Webcomic tips

In the conclusion for now, some things I’d really recommend doing if you’re seriously considering making a webcomic (or really a comic in general). Some of these don’t really apply to strips or gag-a-day type of comics, but I’m not talking about those here.

1. Write down ideassketch stuff, LEGIBLY. “I’m gonna remember it later” NEVER works. And if you scribble it somewhere on a piece of paper, you’d better scan it or retype in one doc later, because tiny notes always get lost among other doodles in my skethbooks.

I know it’s hard to keep everything clean and organized, but this mess is just not productive

If your project is a collaboration, save your conversations. If you’re working alone, make a blog for your ramblings. You have no clue what tears of relief I cry when I open that blog and rememeber I don’t have to painstakingly look through my heaps of sketchbooks and folders for a tiny idea I’m not even sure I wrote down a few months ago.

2. Inspiration folders, or even better, inspo blog with tags also help with collecting and remembering ideas. Color schemes, landscapes, style inspirations, atmospheric stuff, maybe some photo references, all those neat things.


3. Basic tier: character design sheets. Top tier: common poses, expressions. God tier: outfits they wear throughout the comic. Holy cow tier: turnaround sheets for all those outfits.

I’d die trying to find good pages for references without these

4. If you haven’t finished detailing the plot, don’t even think about moving on to drawing the comic. You’re gonna regret it when you come up with a really cool plot element that can’t be incorporated anymore because you’ve already drawn all the parts you could’ve tweaked.

5. Don’t just define the plot, make a script. Writing down the lines and the brief description of the actions serves me fine:

notice that I approximately divided the pages & the text that’d go to each panel on a page

6. Hard mode: make thumbnails for all the pages, if possible. At least whenever a new chapter starts.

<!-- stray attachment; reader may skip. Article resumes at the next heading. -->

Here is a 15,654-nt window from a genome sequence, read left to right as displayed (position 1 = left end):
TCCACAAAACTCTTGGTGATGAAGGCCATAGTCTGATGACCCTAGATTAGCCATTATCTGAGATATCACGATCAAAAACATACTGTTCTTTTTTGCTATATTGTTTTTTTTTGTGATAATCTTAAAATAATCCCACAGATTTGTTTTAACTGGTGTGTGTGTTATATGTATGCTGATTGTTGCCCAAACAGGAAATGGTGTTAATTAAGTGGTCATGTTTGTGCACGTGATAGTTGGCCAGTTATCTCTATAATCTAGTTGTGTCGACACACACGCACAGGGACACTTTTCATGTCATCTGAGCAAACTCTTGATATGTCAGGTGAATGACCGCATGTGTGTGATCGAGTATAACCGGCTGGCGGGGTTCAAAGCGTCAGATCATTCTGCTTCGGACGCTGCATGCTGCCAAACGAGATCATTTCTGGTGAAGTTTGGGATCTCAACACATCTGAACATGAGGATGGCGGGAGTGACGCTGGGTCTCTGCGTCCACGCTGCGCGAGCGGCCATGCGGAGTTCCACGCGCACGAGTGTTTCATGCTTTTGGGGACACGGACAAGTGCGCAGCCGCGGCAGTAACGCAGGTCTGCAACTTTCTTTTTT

7. If your story involves some convoluted chronology shenanigans, you’d better write down the events of your timeline in the chronological order.

8. Backgrounds. You can’t avoid them, bro. Like half of the comics are backgrounds, especially if your story involves a lot of adventuring and looking around. I know it hurts, but you’ll have to become friends with them. Read some tutorials, practice on photos, go out and sketch some streets, use 3d programs (like Google Sketch) to understand the perspective, use sites like houseplans to visualize your buildings

better, I don’t know. Just be prepared for their imminent evil.

9. If you’re drawing digitally, pick a brush size for the lines and stick with it. You don’t want your lines and detail levels to look all wonky and inconsistent in different panels. And I don’t mean the cool stylistic varying lines, I mean this:


Also, things on the background should have thinner and/or lighter lines to avoid distraction. Usually less details too, unless you’re making a busy background with a simple foreground to help it pop out. Or wanna draw the attention to an object on the bg.


10. Readable fonts. Even if you chose to ignore people with poor sight or dyslexia, the majority of your readers aren’t gonna be excited about struggling to decypher this:


Also, as much as I love my black speech bubbles, colorful text on black still kinda hurts the eyes. I wouldn’t recommend doing that for all the characters. Black speech bubbles are usually used for creepy, inhuman voices. And yes, having a colorful outline in this case helps.

11. Probably newsflash, but did you know that panels have their place, order and functions? They do! My favourite thing ever is how I used panels when I was like 12:

comics ain’t rocket science, but this one is

The composition of the panels and word balloons always serve for a better reading experience. They guide your eyes over the page, so that you never feel lost or confused. The images in the comic equal frames in a movie, so it’s pretty damn important in what order you look at things and how quickly you can understand what’s going on!

Eric Shanower & Scottie Young’s Wizard of Oz

12. One update a week is fine for testing waters. Don’t overestimate yourself, especially if you have a pretty busy life outside it. A stable comic that updates slowly, but regularly is better than an unpredictable erratic one. You can always pick up the pace later, if you feel confident enough.

13. Try to always have a buffer – a couple of pages in reserve. If you’re making the pages much faster than you’re updating, this shouldn’t be a problem. But if those paces are equally the same, it’s goddamn HARD. But on the other hand, if something happens and you skip an update, those come in handy.

If you’re looking at this list and thinking “wow that’s a LOT of work”, you’re totally right. And it’s okay to be intimidated at first! But that’s why it’s important to start with something small. Once you get the formula down, these things will be natural to you.


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